ERIC Number: ED226570
Record Type: RIE
Publication Date: 1980-Dec
Reference Count: 0
Acquisition of Mandarin Syntax: "Less" Grammar Isn't Easier.
Child acquisition of Mandarin was studied with four middle class families from Taipei, Taiwan. The 2-year-olds were taped at home playing with their families. Two of the children were taped for short periods (7 hours and 9 hours), while the other two children were studied biweekly for 14 months, which resulted in 71 hours of transcribed child tapes as well as 3 hours of adult control data. All four unacquainted children showed strikingly similar language acquisition strategies. Word class categorizations and word order are discussed in detail, using examples of the children's speech. Although Chinese selectional restrictions have few surface indicators, Chinese children regularize and double mark the linguistic relations. Their innate capacity for grammatical marking by word order and morphology is stronger than required by the language they are learning. In terms of word class categorizations, the children seem to illustrate classical Chinese grammar and philology by first assuming that all morphemes are full, free, unbound forms, equivalent to lexically full words. It is concluded that Mandarin is comparable to European languages in difficulty and rate of acquisition, as well as in the amount of experimentation and error required to master it. (SW)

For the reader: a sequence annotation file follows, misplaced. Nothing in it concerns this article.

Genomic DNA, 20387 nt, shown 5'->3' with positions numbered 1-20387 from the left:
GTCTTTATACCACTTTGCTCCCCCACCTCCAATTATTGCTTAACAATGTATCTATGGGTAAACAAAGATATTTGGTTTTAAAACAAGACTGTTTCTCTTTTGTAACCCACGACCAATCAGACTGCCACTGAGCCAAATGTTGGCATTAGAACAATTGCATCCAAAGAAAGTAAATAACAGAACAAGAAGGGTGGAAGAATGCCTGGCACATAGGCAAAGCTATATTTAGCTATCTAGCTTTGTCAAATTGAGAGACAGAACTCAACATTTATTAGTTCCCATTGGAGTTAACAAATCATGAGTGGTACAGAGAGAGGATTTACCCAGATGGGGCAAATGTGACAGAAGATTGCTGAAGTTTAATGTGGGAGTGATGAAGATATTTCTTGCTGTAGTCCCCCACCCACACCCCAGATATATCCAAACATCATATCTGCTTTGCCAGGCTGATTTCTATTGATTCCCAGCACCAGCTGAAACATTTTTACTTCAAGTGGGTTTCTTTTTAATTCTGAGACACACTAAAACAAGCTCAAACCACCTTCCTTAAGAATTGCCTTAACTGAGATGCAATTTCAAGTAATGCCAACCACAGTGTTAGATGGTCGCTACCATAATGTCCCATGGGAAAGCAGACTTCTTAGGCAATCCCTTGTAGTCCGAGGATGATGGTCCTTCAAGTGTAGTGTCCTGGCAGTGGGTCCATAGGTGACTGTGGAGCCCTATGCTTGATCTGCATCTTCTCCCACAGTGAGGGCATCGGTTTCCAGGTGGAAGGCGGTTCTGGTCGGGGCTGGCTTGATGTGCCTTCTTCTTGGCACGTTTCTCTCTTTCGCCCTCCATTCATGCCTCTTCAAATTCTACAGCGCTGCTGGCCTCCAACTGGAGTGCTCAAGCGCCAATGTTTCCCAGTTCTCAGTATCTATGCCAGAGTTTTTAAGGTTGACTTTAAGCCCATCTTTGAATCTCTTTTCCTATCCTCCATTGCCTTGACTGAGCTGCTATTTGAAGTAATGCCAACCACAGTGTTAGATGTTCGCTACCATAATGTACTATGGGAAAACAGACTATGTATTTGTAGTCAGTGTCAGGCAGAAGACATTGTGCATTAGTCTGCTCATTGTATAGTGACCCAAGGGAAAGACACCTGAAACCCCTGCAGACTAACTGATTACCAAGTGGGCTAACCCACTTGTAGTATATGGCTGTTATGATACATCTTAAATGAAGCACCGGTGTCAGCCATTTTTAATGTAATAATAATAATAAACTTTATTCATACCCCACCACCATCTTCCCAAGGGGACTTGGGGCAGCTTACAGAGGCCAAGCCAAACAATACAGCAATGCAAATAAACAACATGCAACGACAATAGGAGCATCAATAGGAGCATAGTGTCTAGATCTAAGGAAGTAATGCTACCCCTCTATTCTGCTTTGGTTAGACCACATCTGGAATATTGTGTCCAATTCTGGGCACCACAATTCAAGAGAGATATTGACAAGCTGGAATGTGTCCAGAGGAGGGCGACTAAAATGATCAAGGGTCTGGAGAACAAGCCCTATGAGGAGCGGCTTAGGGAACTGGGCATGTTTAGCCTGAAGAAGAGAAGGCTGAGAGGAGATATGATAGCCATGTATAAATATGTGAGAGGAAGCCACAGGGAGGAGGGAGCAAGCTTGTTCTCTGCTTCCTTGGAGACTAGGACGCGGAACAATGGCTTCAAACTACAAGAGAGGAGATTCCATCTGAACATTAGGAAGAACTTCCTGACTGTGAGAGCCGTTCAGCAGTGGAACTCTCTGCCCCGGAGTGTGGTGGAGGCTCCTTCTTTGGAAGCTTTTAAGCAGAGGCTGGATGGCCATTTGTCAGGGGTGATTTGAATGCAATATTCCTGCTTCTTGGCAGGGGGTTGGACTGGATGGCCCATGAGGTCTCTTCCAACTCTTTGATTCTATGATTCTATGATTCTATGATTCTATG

Publication Type: Speeches/Meeting Papers; Reports - Research
Education Level: N/A
Authoring Institution: N/A
Note: Paper presented at the Annual Meeting of the Linguistic Society of America (San Antonio, TX, December 1980).